Further, be honest about payment and what expenses will and won't be covered. It's better to have people know up front what they're going to be involved in rather than trying to spring it on them and negotiate down the line.
4. Don't ask for help, provide them with opportunity
People are notoriously selfish and crew are no different. When you're used to banking over $350 a day doing your job, why should you do the same thing for free? When job listings ask for help because "it's a great film and I'm a student" or something else, nobody cares. It's harsh, but it's true. If I don't know you, why are you asking for a favor from me? To counter this, you shouldn't be asking for help from crew, but instead offering them an opportunity.
This approach works phenomenally well if you target crew members looking to move up the ladder or enter the game entirely. I took my very first job as 2nd assistant camera for free to get my foot in the door and again worked for free for an opportunity to be 1st assistant camera on a low budget feature film.
Those looking to further their careers in some form are willing to take a severe pay cut to prove they have the chops to do the job. In this scenario, you aren't paying them with money, but experience instead.
5. Keep the terms -- and your wallet -- reasonable
I once read a job listing for a feature film that was well-suited to my abilities. It was in an area close to me and was for a position I was trying to get more work for. I thought I would apply and even though it was a freebie, at least I'd get the experience. Then the bomb dropped: the film was to be shot on weekends for almost 3 months straight. I immediately thought, "no deal." The terms of the shoot just weren't practical or appealing at all. If you want a decent crew, you need to keep your terms reasonable. Terms include:
- Working conditions
- Working hours/days
- Crew size
- Kit and equipment rentals
- And more...
I couldn't have been the only one to pass on that listing. For one, I doubt anybody with a day job wants to do a weekend project for 3 months straight. Secondly, most professional crew aren't going to be willing to drop that amount of time for a freebie. What happens if a feature film that pays comes on the radar?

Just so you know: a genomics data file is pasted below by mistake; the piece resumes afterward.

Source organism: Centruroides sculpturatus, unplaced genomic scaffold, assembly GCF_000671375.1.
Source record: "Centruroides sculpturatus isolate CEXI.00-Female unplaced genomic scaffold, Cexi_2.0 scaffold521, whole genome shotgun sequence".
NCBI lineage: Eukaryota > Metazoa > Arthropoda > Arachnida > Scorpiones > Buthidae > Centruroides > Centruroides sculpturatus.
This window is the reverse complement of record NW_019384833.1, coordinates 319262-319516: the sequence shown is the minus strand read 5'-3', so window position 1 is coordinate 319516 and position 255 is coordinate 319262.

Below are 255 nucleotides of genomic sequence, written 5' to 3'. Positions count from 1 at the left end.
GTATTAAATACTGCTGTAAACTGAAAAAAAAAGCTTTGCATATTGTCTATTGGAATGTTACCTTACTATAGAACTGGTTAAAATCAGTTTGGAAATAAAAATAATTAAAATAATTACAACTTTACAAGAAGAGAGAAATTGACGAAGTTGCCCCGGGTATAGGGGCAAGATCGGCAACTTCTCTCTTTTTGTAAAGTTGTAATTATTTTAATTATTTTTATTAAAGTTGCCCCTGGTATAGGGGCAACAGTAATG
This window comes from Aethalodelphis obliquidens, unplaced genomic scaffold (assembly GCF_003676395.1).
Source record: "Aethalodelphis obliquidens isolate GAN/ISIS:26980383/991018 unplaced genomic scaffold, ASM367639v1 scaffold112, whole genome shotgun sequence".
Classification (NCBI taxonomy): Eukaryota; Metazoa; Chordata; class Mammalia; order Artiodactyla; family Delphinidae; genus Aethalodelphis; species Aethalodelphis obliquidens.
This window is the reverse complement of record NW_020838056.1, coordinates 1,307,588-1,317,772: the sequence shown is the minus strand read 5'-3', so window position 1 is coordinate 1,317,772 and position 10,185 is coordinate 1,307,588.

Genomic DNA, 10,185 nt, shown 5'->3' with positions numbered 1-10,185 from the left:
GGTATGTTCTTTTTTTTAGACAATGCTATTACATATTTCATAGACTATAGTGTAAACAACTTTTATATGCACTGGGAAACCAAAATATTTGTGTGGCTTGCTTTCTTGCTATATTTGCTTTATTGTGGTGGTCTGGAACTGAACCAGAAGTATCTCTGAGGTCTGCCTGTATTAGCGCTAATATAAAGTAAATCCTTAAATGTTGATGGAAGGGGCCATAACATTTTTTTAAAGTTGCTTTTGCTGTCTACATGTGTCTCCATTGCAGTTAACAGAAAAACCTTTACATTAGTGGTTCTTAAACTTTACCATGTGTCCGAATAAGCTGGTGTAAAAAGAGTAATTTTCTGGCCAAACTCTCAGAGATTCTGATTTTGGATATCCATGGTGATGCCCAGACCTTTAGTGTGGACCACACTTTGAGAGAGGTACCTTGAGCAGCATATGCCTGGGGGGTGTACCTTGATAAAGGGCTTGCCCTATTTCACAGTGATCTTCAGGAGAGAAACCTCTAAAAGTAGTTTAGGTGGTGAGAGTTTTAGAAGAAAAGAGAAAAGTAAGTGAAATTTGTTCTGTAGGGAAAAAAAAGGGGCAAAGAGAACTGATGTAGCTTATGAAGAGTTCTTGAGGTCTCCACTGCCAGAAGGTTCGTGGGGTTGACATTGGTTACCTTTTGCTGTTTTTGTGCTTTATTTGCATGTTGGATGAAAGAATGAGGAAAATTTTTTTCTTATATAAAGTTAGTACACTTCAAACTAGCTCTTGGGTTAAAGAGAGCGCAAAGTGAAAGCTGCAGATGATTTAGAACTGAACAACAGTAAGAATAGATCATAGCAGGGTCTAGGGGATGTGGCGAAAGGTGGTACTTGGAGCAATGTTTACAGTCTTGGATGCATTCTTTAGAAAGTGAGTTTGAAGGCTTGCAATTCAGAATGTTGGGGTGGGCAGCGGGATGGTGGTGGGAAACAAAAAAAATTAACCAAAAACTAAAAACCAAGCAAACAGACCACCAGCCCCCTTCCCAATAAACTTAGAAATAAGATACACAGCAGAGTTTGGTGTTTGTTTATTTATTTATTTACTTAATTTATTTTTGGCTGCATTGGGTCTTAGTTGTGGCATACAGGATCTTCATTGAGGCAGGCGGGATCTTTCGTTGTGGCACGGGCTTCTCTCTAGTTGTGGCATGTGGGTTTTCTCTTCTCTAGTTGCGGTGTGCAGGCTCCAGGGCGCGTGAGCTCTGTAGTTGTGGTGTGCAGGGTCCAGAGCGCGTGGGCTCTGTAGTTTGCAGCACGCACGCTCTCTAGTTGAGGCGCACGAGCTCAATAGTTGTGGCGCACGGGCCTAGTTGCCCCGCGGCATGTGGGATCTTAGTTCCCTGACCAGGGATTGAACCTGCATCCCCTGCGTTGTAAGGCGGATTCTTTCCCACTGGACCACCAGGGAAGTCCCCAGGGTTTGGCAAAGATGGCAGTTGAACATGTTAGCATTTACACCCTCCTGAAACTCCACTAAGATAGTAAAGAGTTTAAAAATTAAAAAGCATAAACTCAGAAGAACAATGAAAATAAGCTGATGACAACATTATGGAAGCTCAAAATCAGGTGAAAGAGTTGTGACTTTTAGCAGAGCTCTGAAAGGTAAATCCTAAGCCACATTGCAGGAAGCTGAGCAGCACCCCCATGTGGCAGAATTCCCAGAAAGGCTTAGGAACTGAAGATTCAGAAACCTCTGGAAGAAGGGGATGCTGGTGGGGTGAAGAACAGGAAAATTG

But it's not just time that is a major issue, it's also money.
A location sound mixer once told me when he is asked to work for free with no compensation for travel, food and tools, he would reply, "I don't have the money to invest in your film." Food, gas (travel), and tools all cost money. When people work on your film, those expenses increase for them, especially if you have them working on location.
Don't put your crew in a position where they will lose money by working on your film. You should strive to help crew pay for these expenses so what you're getting for free is their labor -- the most valuable part.
People Work for People
It's possible to get a quality, professional crew to work for free and if you do any one of the five tips above, I promise you'll get a better response than you did last time you tried. And yet all of the tips above could mean nothing if you don't understand this: you are the main selling point of your project. People work for many reasons including money, opportunity, swag, and favors, but ultimately, people want to work for people they like.
Especially in the film world, everyone wants to be a part of something special. The best script, the coolest camera, and a killer actor are all great factors that contribute to your success, but people will only buy into your project as much as they believe in you.
Coming from somebody sitting comfortably below the line, working for free has provided some great relationships, rewarding creative goals, and opportunities I wouldn't have gotten otherwise. I pick my freebie projects carefully and the ones I have worked on are mostly because I believe in the people attached and trust they won't use and abuse me.
If you can get someone to trust you and believe in your creativity, they won't be able to resist your project.
And in the future, if your film is the "next big thing," they'll follow you to the ends of the Earth.
This guest post is written by Evan Luzi, a camera assistant who shares his passion for the craft at The Black and Blue. He recently designed the Arri Alexa Pocket Guide, a no-hassle PDF that puts the most important details of the manual straight into your pocket. You can also follow him on Twitter.